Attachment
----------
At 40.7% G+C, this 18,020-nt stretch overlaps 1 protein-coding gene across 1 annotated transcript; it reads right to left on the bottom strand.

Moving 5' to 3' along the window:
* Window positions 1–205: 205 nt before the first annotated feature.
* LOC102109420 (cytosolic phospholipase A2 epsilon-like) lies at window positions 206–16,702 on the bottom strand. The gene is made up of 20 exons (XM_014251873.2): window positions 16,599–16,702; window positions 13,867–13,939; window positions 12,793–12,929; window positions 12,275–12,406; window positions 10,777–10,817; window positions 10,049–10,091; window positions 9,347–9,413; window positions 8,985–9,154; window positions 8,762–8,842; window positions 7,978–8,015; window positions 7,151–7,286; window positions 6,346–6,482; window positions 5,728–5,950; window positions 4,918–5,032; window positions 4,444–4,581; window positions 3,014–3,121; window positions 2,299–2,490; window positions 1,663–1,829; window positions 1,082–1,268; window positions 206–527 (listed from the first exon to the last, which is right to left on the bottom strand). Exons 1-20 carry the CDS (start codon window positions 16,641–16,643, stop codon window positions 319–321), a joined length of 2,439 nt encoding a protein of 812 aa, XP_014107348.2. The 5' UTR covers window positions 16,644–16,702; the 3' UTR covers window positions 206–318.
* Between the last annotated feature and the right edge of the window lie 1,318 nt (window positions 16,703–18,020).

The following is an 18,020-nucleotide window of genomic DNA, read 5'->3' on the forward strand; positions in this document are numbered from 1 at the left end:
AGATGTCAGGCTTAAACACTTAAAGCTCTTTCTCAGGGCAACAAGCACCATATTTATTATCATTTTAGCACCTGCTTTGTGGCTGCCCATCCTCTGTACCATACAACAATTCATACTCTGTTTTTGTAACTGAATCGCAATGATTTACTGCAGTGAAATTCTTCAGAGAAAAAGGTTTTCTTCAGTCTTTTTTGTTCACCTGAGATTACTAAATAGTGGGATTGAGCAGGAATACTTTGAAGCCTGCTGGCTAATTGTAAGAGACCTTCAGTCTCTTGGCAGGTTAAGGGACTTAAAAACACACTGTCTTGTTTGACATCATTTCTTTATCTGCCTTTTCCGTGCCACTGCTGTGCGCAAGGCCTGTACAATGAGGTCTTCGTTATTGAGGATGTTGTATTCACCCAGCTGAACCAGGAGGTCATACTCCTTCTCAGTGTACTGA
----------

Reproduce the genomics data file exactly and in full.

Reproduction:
At 40.7% G+C, this 18,020-nt stretch overlaps 1 protein-coding gene across 1 annotated transcript; it reads right to left on the bottom strand.

Moving 5' to 3' along the window:
* Window positions 1–205: 205 nt before the first annotated feature.
* LOC102109420 (cytosolic phospholipase A2 epsilon-like) lies at window positions 206–16,702 on the bottom strand. The gene is made up of 20 exons (XM_014251873.2): window positions 16,599–16,702; window positions 13,867–13,939; window positions 12,793–12,929; window positions 12,275–12,406; window positions 10,777–10,817; window positions 10,049–10,091; window positions 9,347–9,413; window positions 8,985–9,154; window positions 8,762–8,842; window positions 7,978–8,015; window positions 7,151–7,286; window positions 6,346–6,482; window positions 5,728–5,950; window positions 4,918–5,032; window positions 4,444–4,581; window positions 3,014–3,121; window positions 2,299–2,490; window positions 1,663–1,829; window positions 1,082–1,268; window positions 206–527 (listed from the first exon to the last, which is right to left on the bottom strand). Exons 1-20 carry the CDS (start codon window positions 16,641–16,643, stop codon window positions 319–321), a joined length of 2,439 nt encoding a protein of 812 aa, XP_014107348.2. The 5' UTR covers window positions 16,644–16,702; the 3' UTR covers window positions 206–318.
* Between the last annotated feature and the right edge of the window lie 1,318 nt (window positions 16,703–18,020).

The following is an 18,020-nucleotide window of genomic DNA, read 5'->3' on the forward strand; positions in this document are numbered from 1 at the left end:
AGATGTCAGGCTTAAACACTTAAAGCTCTTTCTCAGGGCAACAAGCACCATATTTATTATCATTTTAGCACCTGCTTTGTGGCTGCCCATCCTCTGTACCATACAACAATTCATACTCTGTTTTTGTAACTGAATCGCAATGATTTACTGCAGTGAAATTCTTCAGAGAAAAAGGTTTTCTTCAGTCTTTTTTGTTCACCTGAGATTACTAAATAGTGGGATTGAGCAGGAATACTTTGAAGCCTGCTGGCTAATTGTAAGAGACCTTCAGTCTCTTGGCAGGTTAAGGGACTTAAAAACACACTGTCTTGTTTGACATCATTTCTTTATCTGCCTTTTCCGTGCCACTGCTGTGCGCAAGGCCTGTACAATGAGGTCTTCGTTATTGAGGATGTTGTATTCACCCAGCTGAACCAGGAGGTCATACTCCTTCTCAGTGTACTGA